I grew up in the province where fruit-bearing trees are everywhere and the most awaited tree every summer was my grandmother’s evergreen avocado. It is called evergreen because its skin doesn’t turn out dark like the usual avocado fruit. We liked to mash its soft-buttery flesh with condensed milk. However, we were not allowed to eat avocado everyday because according to my grandmother it is high in cholesterol. But that was a myth. Avocado, also known as “alligator pear” because of its rough leather-like skin, is rich in nutrients.
Next to olive oil, Avocado is the second fruit with the highest content (20%) of “oleic acid”, a monounsaturated fatty acid that may help lower (LDL) cholesterol. This amounts to almost twenty times that of any other fruit. The monounsaturated fat is known to help the basal metabolic rate and reduce over-eating.
Avocado is a good source of potassium. Its potassium content is three time that of a banana. Potassium is a mineral that helps regulate blood pressure. Adequate intake of potassium can help guard against circulatory diseases, like high blood pressure, heart disease, or stroke.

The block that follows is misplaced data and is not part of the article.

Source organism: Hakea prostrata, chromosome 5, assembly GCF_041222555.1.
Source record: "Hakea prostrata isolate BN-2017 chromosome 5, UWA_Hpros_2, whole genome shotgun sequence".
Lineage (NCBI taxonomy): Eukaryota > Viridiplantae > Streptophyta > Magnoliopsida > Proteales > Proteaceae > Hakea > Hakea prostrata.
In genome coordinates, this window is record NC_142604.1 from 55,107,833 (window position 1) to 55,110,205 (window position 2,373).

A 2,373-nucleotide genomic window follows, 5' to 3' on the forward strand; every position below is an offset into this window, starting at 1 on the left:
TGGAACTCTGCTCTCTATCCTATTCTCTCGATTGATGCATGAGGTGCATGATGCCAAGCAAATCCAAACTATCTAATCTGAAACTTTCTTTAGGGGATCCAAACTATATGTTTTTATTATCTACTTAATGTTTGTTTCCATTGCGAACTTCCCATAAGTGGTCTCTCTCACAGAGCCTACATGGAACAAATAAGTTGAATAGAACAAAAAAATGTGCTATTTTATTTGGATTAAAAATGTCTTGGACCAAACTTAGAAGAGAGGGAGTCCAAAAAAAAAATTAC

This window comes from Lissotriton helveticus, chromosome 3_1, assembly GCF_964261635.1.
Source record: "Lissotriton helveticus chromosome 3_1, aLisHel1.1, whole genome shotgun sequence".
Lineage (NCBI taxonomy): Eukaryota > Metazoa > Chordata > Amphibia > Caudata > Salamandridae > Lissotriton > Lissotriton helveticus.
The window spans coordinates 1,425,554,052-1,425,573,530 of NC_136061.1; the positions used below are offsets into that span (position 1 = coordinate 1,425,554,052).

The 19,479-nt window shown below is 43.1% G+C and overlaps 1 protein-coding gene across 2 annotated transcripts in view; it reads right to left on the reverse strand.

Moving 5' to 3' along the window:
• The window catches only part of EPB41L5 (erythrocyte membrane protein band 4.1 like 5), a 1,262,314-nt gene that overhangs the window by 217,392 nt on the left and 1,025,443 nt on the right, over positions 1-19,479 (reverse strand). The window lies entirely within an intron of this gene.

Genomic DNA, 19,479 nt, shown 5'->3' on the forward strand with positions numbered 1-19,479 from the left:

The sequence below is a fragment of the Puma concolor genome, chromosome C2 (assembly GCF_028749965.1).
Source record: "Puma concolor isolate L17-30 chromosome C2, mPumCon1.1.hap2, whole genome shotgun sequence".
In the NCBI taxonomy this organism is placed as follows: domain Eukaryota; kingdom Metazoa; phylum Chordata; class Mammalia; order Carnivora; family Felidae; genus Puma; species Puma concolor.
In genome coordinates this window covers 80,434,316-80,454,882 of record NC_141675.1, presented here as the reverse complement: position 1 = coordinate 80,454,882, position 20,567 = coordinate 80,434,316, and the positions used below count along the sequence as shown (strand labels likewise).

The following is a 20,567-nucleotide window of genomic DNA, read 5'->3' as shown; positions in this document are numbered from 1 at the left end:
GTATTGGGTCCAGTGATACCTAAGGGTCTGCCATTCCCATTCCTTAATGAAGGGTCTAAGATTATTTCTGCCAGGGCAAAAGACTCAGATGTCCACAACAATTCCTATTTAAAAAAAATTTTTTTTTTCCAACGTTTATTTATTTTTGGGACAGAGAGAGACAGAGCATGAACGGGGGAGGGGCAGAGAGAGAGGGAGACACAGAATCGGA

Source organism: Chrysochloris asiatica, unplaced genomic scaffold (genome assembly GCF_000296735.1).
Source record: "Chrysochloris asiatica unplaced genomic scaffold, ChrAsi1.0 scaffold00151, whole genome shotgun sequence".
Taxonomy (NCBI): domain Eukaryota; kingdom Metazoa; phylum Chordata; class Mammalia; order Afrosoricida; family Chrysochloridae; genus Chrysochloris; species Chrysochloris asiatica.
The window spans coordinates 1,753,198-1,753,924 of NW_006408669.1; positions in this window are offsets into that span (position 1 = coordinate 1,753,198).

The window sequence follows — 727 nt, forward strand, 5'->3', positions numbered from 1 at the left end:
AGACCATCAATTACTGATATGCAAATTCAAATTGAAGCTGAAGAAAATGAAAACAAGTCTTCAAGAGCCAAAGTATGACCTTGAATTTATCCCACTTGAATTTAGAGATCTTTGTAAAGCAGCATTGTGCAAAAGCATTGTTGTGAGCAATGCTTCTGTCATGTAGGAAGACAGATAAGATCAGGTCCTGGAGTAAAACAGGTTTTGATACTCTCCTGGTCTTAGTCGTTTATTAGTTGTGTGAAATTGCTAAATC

Avocado is the best fruit source of vitamin E. Vitamin E may protect against the development of cancers by enhancing immune function.
Avocado also contains Vitamin K, Folate, Vitamin C, Vitamin B6 (Pyridoxine), Copper and Dietary fiber.
But if you are sensitive or have allergies to latex, avoid eating or touching avocados both in cooked or raw form as it contains an enzyme called chitinase that can cause an allergic reaction.